``There are many intelligence gaps concerning the potential'' for assets owned by DP World or London-based Peninsular & Oriental Steam Navigation Co. ``to support terrorist operations,'' says a December intelligence assessment by the Coast Guard that was released at a hearing today of the Senate Homeland Security and Governmental Affairs Committee.

The document wasn't given to an administration panel assessing the national security risks of the acquisition, but its concerns ``were addressed and resolved,'' Clay Lowery, an assistant secretary at the Treasury Department, said.

Committee Chairwoman Susan Collins was skeptical. ``This report suggests there were significant and troubling intelligence gaps,'' she told Lowery and Admiral Thomas Gilmour, an assistant commandant with the Coast Guard. ``I don't see how you were able to close those gaps so quickly,'' she said. The administration panel approved the deal in January.

Gilmour said he'd have to discuss classified information to respond. Collins, a Maine Republican, recessed the public hearing to convene a closed session where Gilmore and other Bush administration witnesses could more fully describe why they thought the DP deal didn't pose a threat.

45-Day Review

DP World yesterday bowed to demands from U.S. lawmakers for a 45-day review of its deal to take over port facilities at U.S. cities including Miami, Baltimore, Philadelphia, New Orleans, New York and Newark, New Jersey. The container terminals are among the 29 DP World is acquiring as part of its purchase of P&O.

The acquisition, which was approved by President George W. Bush's administration on Jan. 23, has drawn criticism from U.S. lawmakers amid concern that giving control of some port facilities to DP World will threaten national security.

Dubai is one of seven sheikdoms that make up the United Arab Emirates, where two of the hijackers involved in the Sept. 11, 2001, attacks came from. Bush has defended the sale, saying the UAE has been a vital ally in the war against terrorism.

U.S. senators, returning today from a week-long recess, immediately introduced legislation designed to insure the review goes forward and that they have a role in assessing the results and deciding whether the deal should be approved.

Review and `Separate'

DP World said it will ask a panel of administration officials known as the Committee on Foreign Investment in the United States to re-examine the deal. The sale originally was approved by the committee after a 30-day examination in which representatives of cabinet agencies and departments, including Homeland Security, concluded the deal satisfied U.S. requirements.

The company also agreed to ``separate'' the U.S. ports from the rest of the purchase, allowing P&O's North America-based executives to run the port operations. The review will begin March 2, the day DP World formally takes control of P&O, the company's chief executive, Mohammed Sharaf, said in a telephone interview yesterday in Dubai. P&O operates 29 port facilities around the world, including those in New York-Newark, Philadelphia, Baltimore, Miami and New Orleans.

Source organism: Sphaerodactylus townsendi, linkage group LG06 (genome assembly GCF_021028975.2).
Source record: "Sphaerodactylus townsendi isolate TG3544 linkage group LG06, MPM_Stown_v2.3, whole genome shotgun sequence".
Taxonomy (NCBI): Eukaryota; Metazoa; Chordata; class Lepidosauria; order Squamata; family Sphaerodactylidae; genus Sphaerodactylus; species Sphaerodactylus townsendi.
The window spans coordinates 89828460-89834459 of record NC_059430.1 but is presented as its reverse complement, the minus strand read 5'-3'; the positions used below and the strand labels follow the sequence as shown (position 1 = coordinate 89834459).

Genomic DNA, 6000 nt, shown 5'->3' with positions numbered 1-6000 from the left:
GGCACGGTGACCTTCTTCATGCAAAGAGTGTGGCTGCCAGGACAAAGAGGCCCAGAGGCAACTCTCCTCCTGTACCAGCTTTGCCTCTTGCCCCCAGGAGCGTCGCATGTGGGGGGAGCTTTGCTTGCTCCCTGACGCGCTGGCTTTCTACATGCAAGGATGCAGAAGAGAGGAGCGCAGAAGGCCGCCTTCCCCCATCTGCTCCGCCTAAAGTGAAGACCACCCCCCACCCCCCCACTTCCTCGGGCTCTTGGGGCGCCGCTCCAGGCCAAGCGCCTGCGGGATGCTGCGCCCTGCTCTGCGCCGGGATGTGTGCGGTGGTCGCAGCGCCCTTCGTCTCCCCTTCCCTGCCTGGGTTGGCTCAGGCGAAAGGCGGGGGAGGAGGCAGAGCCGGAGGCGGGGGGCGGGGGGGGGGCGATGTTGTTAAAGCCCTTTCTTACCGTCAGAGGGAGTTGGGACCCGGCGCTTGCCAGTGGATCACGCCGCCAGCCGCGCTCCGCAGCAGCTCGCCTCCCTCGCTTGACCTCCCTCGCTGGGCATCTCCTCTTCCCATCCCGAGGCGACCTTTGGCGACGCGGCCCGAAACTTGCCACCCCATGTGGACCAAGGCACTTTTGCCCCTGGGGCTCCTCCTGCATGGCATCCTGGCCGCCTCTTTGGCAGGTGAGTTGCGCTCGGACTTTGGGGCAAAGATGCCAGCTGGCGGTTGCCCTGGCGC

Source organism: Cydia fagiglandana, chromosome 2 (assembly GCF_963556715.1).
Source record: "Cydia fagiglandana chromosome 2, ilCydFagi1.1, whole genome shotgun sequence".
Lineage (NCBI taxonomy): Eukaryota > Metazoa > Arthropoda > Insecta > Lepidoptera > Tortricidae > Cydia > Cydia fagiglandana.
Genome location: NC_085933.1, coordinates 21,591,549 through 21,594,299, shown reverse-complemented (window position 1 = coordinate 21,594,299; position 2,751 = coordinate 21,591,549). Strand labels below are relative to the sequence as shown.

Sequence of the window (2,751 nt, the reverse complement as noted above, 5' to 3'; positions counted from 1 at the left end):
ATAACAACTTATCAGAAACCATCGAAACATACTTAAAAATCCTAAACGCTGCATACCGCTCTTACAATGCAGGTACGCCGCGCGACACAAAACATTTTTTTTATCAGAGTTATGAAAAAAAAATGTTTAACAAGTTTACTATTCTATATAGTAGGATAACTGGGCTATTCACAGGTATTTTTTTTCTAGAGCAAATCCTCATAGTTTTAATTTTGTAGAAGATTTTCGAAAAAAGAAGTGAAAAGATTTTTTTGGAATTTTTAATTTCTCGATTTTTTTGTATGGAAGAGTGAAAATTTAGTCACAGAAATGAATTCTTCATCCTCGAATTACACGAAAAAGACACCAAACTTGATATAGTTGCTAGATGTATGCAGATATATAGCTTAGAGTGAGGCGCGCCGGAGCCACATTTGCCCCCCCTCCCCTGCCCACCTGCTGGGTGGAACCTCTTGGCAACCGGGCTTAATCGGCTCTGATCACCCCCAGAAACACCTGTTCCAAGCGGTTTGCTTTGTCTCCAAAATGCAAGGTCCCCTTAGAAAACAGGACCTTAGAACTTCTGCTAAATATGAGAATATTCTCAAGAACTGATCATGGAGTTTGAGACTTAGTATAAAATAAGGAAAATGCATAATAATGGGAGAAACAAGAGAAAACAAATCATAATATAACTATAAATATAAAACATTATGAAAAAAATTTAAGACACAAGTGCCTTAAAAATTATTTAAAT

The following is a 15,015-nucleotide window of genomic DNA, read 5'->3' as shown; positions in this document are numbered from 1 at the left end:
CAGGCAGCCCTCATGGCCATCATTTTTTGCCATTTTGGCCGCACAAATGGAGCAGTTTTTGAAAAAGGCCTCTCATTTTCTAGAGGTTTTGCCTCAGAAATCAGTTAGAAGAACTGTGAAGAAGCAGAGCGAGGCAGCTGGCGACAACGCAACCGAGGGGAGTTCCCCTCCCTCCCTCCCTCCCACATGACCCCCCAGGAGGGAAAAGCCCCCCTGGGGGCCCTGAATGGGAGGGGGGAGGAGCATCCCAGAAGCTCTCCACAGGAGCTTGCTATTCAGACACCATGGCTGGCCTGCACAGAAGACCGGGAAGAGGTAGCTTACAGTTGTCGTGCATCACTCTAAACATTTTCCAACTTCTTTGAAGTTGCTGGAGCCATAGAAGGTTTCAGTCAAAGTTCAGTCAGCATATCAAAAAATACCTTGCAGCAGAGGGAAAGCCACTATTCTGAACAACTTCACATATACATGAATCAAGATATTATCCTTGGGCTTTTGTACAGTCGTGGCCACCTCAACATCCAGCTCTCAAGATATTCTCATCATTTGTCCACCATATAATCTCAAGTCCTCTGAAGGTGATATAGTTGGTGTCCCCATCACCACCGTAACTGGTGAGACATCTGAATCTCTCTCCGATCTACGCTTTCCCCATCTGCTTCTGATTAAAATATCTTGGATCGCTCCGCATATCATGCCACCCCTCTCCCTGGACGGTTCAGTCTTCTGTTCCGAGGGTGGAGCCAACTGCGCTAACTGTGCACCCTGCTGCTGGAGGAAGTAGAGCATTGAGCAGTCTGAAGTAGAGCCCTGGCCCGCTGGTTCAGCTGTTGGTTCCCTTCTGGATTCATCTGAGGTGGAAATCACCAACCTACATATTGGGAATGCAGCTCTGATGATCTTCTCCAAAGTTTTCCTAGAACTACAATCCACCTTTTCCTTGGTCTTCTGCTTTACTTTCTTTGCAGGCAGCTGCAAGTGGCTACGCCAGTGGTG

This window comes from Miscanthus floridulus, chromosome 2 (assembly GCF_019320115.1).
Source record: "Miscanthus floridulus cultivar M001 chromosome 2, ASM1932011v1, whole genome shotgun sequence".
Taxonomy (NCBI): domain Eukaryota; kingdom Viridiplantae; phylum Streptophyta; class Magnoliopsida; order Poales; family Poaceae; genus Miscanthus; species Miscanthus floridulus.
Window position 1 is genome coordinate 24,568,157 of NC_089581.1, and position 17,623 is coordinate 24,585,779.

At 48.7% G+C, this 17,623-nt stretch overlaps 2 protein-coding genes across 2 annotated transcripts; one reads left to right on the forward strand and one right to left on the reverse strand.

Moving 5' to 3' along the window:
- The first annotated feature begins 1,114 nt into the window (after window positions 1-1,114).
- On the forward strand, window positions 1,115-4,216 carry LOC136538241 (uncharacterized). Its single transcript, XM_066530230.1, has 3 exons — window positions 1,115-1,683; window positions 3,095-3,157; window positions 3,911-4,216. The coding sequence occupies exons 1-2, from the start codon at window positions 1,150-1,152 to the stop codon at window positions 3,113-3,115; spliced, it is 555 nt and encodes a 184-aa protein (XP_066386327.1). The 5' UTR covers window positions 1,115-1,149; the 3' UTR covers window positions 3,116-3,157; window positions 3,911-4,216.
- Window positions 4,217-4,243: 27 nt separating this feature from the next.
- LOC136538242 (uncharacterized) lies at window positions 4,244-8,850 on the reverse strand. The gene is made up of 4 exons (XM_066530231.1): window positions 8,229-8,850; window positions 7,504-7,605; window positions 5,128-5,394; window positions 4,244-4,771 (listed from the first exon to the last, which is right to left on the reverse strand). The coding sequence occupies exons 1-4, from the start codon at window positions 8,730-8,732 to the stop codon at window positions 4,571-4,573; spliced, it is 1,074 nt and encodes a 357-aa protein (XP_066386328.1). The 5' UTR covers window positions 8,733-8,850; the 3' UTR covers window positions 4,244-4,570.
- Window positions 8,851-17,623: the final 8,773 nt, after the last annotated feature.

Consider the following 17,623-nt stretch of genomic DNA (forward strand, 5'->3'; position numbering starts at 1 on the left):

Levin's Concerns

Senator Carl Levin, a Michigan Democrat, challenged these assurances at today's hearing. ``If this closing takes place, Dubai owns these facilities'' and Bush would have to go to court to undo the deal, Levin said.

Senate Majority Leader Bill Frist said Congress should hold off any action to block the deal until the review is completed. Republican leaders in the House are scheduled to meet tomorrow when they return from their recess.

House Majority Leader John Boehner believes Congress should have input into approval of foreign acquisitions when national security is at stake, Kevin Madden, a spokesman for the Ohio Republican, said today.

``Mr. Boehner believes that Congress has a role in this issue with regard to procedural review and oversight,'' Madden said. Any investigation by congressional committees into the DP World acquisition should focus on whether legislation is needed to boost Congress's role in the approval process, he said.

Senate Legislation

Senator Charles Schumer, a New York Democrat, introduced a bipartisan measure today that would require a 45-day review of the deal with 30 days thereafter for Congress to weigh the probe's results and disapprove the deal if necessary.

Schumer said the measure wouldn't be brought to a vote pending results of the review. Cosponsors of the legislation include Republicans Norm Coleman of Minnesota, Olympia Snowe of Maine, Tom Coburn of Oklahoma and Democrats Hillary Clinton of New York, Robert Menendez of New Jersey and Jack Reed of Rhode Island.

The Schumer measure also would require Bush to put a hold on the acquisition and for administration officials to brief Congress on the review's findings. Currently, the administration alone determines whether the acquisition goes through.

Schumer said that, for the investigation ``to have real merit,'' the president should ``say he has an open mind.''

Clinton and Menendez also introduced a separate measure that would bar companies owned or controlled by foreign governments from acquiring U.S. port operations.

Senator Evan Bayh, an Indiana Democrat, plans to introduce as early as today a measure that would require the director of national intelligence to approve any sale reviewed by the administration panel. It would require the panel to take into consideration the country where the acquiring company is based and require the president to inform Congress about proposed foreign acquisitions.

To contact the reporter on this story:
Jeff Bliss in Washington at jbliss@bloomberg.net;

Last Updated: February 27, 2006 18:06 EST

3:08 PM